Generation J

Generation J
by Lisa Schiffman
HarperSanFrancisco, $18, $14 paper

There is great distance between the hype surrounding this book—bound to revive with its paperback publication this summer—and what it actually is. The publisher’s sycophantic marketing claims that Lisa Schiffman’s personal discovery of Judaism speaks for 30 years’ worth of Jewish American experience. The cover reads, “Call us a bunch of searchers. Call us post-Holocaust Jews. Call us Generation J.”

As one of those in Schiffman’s generation, I find little of an “us” in her first-person narrative and scarcely any real analysis. The book takes for granted that, just like Schiffman, everyone in “Generation J” is white, middle-class, heterosexual and alienated from Jewish life. (Okay, she briefly mentions “Kikes on Bikes” from the San Francisco Gay Lesbian Bisexual Transgender Pride Parade). “Generation X” was essentially a tool of the media and marketing industries, a massive overgeneralization and quite often offensive. “Generation J” offends in much the same way.

Even more regrettably, Schiffman has not written the story of Generation J. The story she tells is about a budding spiritual quest for Judaism, her marriage to a man who is not Jewish, her attempts to observe rituals like the mikveh, and her bringing her parents to a Jewish Renewal Rosh Hashanah service instead of to the movies. Schiffman’s ruminations and sometimes-ethnographic research does not cover the breadth of Jewish American experience. She doesn’t go very far outside her own sphere, which would be fine—except that she claims to.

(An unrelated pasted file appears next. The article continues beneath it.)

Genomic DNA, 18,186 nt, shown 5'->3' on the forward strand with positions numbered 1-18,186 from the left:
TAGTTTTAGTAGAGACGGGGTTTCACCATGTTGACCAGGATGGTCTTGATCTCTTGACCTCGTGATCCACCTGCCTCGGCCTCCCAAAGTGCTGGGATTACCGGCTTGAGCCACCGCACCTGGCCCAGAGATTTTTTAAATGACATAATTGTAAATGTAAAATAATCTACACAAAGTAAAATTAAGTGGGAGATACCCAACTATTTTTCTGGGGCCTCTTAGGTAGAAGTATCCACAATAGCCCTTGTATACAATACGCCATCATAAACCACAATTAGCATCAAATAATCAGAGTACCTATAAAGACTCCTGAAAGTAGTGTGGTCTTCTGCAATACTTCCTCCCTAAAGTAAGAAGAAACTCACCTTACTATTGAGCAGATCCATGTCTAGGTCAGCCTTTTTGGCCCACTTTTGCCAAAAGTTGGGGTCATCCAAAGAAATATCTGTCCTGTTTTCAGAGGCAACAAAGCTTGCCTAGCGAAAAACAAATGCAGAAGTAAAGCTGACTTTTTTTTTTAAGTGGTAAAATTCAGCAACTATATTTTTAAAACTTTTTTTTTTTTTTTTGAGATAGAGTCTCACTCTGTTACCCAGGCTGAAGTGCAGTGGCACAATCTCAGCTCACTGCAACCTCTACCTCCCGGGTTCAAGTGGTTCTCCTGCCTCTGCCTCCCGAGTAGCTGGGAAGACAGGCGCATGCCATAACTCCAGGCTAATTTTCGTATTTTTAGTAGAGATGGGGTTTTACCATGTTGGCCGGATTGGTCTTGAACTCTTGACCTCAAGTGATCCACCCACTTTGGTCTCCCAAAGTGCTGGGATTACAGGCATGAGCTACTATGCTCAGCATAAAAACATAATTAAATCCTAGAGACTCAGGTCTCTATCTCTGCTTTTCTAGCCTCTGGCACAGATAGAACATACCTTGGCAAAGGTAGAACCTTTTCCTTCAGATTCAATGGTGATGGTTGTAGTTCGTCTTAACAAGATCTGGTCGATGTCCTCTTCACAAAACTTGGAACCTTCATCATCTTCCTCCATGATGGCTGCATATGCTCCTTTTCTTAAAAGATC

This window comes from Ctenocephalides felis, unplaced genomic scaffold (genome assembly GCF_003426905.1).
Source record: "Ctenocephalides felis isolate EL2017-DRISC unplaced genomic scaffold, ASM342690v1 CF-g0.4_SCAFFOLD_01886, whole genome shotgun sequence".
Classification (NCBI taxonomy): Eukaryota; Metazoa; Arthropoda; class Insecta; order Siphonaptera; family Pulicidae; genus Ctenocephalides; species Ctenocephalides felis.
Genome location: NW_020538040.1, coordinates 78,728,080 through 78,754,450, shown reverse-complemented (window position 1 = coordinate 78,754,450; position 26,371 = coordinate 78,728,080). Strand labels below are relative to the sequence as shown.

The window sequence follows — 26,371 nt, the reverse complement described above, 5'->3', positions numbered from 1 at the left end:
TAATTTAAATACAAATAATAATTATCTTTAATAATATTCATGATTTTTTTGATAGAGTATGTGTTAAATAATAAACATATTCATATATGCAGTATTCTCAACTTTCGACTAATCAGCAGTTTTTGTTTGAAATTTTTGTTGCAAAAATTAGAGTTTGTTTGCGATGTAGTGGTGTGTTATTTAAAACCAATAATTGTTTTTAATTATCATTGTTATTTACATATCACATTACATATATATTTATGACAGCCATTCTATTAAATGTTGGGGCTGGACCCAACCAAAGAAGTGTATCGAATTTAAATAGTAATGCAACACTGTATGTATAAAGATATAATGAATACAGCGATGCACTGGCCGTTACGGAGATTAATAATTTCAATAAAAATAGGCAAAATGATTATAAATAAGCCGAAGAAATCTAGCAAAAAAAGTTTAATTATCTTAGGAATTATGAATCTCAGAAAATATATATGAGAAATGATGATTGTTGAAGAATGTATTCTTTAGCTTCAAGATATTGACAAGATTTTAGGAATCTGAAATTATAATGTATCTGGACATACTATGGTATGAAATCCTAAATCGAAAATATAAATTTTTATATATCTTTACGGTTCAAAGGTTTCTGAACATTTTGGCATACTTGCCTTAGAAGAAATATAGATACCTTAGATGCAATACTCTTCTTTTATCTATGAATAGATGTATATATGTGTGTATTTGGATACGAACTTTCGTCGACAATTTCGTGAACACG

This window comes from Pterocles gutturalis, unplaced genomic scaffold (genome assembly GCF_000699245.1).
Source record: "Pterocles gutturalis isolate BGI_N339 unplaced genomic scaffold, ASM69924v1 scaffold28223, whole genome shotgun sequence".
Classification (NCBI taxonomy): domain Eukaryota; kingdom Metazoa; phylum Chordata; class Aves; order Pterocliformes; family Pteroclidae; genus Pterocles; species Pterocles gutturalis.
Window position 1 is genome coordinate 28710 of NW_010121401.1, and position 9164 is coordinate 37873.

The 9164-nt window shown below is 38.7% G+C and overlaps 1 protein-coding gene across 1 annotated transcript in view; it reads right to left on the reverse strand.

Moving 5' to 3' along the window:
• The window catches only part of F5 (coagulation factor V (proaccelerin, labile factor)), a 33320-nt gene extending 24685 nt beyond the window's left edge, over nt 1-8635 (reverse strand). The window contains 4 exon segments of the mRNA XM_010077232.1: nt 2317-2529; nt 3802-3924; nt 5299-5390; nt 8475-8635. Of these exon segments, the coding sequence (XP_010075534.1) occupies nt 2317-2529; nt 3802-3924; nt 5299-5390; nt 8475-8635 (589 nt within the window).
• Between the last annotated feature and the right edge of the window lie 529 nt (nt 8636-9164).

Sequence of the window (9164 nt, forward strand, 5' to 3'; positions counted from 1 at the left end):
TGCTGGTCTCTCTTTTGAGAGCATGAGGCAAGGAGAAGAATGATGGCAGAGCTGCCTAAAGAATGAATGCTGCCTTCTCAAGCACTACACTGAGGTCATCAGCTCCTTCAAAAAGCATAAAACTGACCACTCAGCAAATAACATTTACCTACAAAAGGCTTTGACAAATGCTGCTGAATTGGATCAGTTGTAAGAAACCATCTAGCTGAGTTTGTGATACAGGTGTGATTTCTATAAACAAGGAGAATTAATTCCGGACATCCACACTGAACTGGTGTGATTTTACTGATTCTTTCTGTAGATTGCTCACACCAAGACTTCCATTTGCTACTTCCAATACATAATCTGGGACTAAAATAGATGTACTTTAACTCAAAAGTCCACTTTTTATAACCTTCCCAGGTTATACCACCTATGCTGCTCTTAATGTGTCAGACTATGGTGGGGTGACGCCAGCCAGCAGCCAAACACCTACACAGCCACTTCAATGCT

This failure to acknowledge our diversity is stunning. By purporting to be something it is not, this book fails all of the supposed members of “Generation J” who don’t find themselves represented. By not grounding itself in any real sociological/historical/cultural discussion, the book ignores the very complex realities that it wants to represent.

During the question-and-answer period at one of Schiffman’s readings on her book tour last year, I asked about the marketing and cultural positioning of her book. She said Generation J was not the title she had intended. And the marketing? She mostly shrugged. “That’s the publisher,” she said. Still, it’s hard to imagine that an Internet brand strategist—Schiffman’s chosen profession—would be so nonchalant about the positioning of her very own book.

In one telling chapter, Schiffman and friends attempt to re-brand Judaism in corporate zeitgeist: “Pray Different,” “Just Jew It,” “Jews: A Curiously Strong People.” She writes, “Judaism needed, at the very least, an ad campaign.” Well, we’re certainly getting one now courtesy of HarperSanFrancisco. But is it the one we really need?

Jodi Perelman is a writer, artist and community builder living in San Francisco.